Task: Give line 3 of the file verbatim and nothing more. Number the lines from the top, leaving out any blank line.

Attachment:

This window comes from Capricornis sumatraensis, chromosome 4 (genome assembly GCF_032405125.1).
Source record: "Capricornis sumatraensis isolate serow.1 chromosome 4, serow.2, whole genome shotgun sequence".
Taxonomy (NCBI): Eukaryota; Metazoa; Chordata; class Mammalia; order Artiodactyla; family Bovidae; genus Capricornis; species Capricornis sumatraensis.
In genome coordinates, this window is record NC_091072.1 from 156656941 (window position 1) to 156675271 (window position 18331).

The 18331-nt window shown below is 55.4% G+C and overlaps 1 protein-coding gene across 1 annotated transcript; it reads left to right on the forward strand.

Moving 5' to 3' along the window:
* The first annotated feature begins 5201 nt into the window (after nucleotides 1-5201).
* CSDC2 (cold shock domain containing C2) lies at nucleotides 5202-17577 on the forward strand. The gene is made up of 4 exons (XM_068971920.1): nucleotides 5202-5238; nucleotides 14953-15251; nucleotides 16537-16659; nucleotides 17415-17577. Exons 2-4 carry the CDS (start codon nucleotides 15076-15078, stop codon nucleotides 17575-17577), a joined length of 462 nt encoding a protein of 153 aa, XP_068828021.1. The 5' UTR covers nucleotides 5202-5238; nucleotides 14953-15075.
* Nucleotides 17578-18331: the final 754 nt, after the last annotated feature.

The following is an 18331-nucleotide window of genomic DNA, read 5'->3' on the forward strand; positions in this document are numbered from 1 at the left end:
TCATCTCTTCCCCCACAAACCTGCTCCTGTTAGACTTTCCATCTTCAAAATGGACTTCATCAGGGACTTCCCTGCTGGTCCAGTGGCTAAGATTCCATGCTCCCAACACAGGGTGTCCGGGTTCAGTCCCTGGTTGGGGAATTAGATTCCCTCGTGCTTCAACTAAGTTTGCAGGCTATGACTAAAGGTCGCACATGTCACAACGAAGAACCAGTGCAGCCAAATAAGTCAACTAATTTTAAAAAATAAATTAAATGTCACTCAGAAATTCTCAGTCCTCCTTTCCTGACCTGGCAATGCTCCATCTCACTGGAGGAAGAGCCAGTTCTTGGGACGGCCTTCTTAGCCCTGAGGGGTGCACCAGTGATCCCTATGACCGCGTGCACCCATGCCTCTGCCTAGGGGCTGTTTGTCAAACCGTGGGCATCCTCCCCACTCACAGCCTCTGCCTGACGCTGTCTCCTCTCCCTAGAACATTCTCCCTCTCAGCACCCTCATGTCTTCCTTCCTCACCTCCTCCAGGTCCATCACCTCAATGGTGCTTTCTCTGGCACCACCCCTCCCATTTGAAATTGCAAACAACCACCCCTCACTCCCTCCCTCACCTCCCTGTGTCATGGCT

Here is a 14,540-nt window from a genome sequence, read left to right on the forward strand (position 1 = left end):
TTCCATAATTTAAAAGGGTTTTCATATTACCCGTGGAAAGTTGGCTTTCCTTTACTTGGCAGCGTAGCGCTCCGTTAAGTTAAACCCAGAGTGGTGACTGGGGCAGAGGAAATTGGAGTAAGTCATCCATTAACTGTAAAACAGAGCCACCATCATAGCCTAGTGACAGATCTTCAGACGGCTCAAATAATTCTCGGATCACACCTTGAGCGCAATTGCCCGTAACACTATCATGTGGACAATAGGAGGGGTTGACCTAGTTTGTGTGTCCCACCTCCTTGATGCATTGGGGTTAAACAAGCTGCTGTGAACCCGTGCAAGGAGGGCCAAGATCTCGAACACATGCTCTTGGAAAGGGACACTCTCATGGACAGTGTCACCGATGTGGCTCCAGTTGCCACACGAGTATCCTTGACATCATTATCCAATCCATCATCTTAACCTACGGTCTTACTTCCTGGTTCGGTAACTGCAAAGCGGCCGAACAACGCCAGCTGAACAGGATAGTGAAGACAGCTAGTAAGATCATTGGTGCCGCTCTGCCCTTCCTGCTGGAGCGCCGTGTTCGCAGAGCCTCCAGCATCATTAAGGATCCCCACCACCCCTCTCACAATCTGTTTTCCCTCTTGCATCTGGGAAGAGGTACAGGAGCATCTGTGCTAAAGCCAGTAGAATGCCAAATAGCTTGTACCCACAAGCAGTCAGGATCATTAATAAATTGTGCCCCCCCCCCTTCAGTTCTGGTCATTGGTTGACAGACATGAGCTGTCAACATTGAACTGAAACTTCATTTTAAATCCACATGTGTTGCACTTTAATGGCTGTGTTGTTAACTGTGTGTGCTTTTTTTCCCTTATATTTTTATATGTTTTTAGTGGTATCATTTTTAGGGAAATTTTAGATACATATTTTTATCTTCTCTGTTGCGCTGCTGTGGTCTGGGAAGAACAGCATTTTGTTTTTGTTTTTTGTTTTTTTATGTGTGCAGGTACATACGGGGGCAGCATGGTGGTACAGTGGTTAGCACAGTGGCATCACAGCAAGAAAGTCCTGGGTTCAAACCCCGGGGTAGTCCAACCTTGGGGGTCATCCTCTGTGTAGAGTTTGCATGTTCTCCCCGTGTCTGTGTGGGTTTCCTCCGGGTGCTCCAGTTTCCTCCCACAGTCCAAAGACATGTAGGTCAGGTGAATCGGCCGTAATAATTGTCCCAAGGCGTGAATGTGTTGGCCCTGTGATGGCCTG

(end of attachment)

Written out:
Taxonomy (NCBI): Eukaryota; Metazoa; Chordata; class Mammalia; order Artiodactyla; family Bovidae; genus Capricornis; species Capricornis sumatraensis.